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The three steps (with love)

photo: author archives

This time I will not write directly about my experiences here, because we know that some experiences don’t have place, some experiences can be uppermost than that who or what brings us the spark to have the experience. I was wondering what makes us part of the life of some place or someone; sometimes it can be slowly, sometimes it can be fast, but every time it seems to be a process that whatever for a place or for a person it is the same. I am talking about to enter in a place’s life or in a person’s life. It was my spark to remember one stanza from an old Sanskrit literature,Bhagavad Gītā, for that purpose, it gives aprocess as three steps, three actions that we should do. Three verbs, in the infinitive, give us one base to think about this issue. The three steps are to know (jñātum),to see (draṣṭum) and then to enter (praveṣṭum).
 
I call it three steps only for a lack of a better term, because of course it doesn’t mean a process that you have to do the first step for doing the next one. Although to enter can only exist with that two ‘previous’ actions. Think of an image: a triangle. We have the two vertices converging to another one, it is like we look at it, and we always have the vertex on the top; it means that we look at a triangle with two vertices like a base for a vertex on the top happens, otherwise this vertex on the top would be alone and then an image could not be seen. Did you take? The actions to know and to see are the base, to enter isthe action to where these actions have to converge, for having a better process we must have a good connection between the first two actions (a good base), but each one of the base actions must have a straight connection with the action to enter. If we have this, we will have an“equilateral triangle”, a perfect process, because one action will help another, and not only this, each one will improve the other. This is a process to attain the reality (the Sanskrit verb praveṣṭum also means “to attain”).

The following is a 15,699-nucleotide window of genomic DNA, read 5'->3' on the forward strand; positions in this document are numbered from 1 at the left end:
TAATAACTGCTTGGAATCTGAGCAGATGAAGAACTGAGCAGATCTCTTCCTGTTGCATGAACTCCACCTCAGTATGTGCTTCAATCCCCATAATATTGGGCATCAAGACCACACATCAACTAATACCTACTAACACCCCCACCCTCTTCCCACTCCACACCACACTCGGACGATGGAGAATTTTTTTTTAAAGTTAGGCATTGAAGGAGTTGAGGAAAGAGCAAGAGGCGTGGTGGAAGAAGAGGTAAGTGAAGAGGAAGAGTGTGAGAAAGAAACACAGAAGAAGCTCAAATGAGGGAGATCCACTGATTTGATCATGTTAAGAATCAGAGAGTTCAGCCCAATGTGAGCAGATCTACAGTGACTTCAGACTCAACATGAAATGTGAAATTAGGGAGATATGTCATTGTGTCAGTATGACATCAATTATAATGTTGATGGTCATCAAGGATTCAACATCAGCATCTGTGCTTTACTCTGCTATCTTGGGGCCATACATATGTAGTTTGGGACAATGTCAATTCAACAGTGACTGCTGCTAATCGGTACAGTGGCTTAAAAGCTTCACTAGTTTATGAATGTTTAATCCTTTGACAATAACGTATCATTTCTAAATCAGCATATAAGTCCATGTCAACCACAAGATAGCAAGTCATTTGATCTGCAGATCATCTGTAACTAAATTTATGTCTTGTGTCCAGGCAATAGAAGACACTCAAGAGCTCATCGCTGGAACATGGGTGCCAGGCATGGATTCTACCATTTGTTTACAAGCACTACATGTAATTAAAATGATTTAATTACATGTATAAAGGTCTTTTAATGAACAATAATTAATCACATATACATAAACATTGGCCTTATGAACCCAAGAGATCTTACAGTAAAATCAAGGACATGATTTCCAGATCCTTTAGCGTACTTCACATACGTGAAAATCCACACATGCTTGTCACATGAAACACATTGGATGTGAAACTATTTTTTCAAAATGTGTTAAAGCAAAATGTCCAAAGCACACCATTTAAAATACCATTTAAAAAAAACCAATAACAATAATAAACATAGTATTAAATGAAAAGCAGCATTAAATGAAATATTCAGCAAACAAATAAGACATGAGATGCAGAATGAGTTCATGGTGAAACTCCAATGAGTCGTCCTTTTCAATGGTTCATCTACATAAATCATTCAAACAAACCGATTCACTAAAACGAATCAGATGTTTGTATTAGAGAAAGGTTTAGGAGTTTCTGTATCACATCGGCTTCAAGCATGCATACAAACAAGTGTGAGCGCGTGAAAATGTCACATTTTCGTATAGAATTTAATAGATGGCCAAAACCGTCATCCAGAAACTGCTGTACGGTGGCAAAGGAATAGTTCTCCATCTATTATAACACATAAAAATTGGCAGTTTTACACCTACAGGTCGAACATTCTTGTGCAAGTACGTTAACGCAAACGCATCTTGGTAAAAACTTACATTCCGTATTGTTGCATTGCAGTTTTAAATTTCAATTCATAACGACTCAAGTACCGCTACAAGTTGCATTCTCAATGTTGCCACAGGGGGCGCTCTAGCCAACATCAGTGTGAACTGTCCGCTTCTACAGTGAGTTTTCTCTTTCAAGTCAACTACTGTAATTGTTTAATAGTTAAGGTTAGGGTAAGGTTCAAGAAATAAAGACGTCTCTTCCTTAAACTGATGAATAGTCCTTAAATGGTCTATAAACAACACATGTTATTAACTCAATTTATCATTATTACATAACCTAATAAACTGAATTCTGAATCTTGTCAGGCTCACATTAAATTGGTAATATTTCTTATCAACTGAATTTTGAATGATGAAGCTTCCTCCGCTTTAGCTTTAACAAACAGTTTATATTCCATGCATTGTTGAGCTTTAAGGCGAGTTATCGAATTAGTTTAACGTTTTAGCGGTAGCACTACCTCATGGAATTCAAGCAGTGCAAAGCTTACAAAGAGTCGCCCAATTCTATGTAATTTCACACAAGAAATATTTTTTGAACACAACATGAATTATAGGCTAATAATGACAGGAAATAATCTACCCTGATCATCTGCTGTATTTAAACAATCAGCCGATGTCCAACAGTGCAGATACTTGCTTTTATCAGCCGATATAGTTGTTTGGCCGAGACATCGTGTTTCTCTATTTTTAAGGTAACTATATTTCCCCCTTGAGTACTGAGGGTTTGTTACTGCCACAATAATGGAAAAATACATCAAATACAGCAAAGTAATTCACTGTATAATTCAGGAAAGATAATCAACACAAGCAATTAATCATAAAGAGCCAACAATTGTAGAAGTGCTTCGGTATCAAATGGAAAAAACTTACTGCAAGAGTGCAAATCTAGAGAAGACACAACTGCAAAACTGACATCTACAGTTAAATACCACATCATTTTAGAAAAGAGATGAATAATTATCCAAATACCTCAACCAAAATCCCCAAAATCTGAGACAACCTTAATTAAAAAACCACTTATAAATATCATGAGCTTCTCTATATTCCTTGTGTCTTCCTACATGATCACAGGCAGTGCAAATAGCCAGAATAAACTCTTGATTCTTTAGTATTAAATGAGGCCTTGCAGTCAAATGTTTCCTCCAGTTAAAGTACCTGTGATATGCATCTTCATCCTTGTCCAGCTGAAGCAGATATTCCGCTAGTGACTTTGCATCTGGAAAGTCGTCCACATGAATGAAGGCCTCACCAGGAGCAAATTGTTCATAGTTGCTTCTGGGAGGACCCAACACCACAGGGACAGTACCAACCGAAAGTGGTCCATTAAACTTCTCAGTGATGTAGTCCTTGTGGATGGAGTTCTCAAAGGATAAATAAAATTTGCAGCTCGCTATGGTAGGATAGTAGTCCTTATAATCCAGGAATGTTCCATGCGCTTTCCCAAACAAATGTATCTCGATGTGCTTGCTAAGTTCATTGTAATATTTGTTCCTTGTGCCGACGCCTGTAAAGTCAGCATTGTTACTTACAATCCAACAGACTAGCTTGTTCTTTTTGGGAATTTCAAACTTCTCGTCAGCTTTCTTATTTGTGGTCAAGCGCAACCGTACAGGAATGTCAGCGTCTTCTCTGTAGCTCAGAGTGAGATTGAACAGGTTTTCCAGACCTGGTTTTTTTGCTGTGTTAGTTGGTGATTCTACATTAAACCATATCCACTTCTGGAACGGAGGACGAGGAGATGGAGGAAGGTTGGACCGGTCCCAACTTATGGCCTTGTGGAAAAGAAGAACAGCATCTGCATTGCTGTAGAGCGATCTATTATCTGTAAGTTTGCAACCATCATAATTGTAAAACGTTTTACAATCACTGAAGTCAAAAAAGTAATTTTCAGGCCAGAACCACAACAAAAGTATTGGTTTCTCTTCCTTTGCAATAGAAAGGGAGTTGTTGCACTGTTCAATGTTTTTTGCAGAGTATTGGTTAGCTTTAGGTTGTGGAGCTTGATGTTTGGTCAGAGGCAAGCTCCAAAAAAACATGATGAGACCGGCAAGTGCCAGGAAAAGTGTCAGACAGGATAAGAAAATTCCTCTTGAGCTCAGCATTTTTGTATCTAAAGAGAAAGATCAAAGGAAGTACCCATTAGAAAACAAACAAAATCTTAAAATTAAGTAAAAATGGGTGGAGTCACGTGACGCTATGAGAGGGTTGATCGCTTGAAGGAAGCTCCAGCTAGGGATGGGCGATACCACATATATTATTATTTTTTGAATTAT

But what love has to do with that? These three actions are possible by love. This is the first line of thatGītā stanza, by the way. And it is not difficult to understand. First, we have to understand that “love” here doesn’t mean (only) the feeling and it has nothing to do with the romantic love we are used to listen about. So, let us call it an attitude, it is exactly how the Gītā philosophy talks about it. If we want to know some thing or a person we must have some passivity, I mean in the beginning we cannot transform the thing or the person we are knowing, otherwise we will not know them. This attitude is even easier to understand with the action to see, how can we change the person we are seeing? With this action the reality shows itself exactlyas it is. Then we can enter in.
 
So we can only know, see and enter in the reality through love, and it doesn’t matter if is a scientist trying to enter in the reality of subatomic particles or a man wishing to be part of a woman’s life. The reality has its levels as well as these actions have their too, and this is a kind of experience we can have all the time and everywhere.


jádu
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